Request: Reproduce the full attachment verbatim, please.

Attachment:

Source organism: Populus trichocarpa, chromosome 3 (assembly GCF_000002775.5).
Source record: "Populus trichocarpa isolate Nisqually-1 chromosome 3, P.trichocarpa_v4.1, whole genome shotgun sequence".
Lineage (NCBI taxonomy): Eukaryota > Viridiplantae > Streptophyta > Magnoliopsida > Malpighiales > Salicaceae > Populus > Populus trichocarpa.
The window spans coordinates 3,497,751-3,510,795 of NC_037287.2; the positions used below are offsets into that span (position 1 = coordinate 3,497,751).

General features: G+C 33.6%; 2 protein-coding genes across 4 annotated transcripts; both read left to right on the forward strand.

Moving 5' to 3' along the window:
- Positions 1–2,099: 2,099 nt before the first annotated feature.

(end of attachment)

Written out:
Source organism: Populus trichocarpa, chromosome 3 (assembly GCF_000002775.5).
Source record: "Populus trichocarpa isolate Nisqually-1 chromosome 3, P.trichocarpa_v4.1, whole genome shotgun sequence".
Lineage (NCBI taxonomy): Eukaryota > Viridiplantae > Streptophyta > Magnoliopsida > Malpighiales > Salicaceae > Populus > Populus trichocarpa.
The window spans coordinates 3,497,751-3,510,795 of NC_037287.2; the positions used below are offsets into that span (position 1 = coordinate 3,497,751).

General features: G+C 33.6%; 2 protein-coding genes across 4 annotated transcripts; both read left to right on the forward strand.

Moving 5' to 3' along the window:
- Positions 1–2,099: 2,099 nt before the first annotated feature.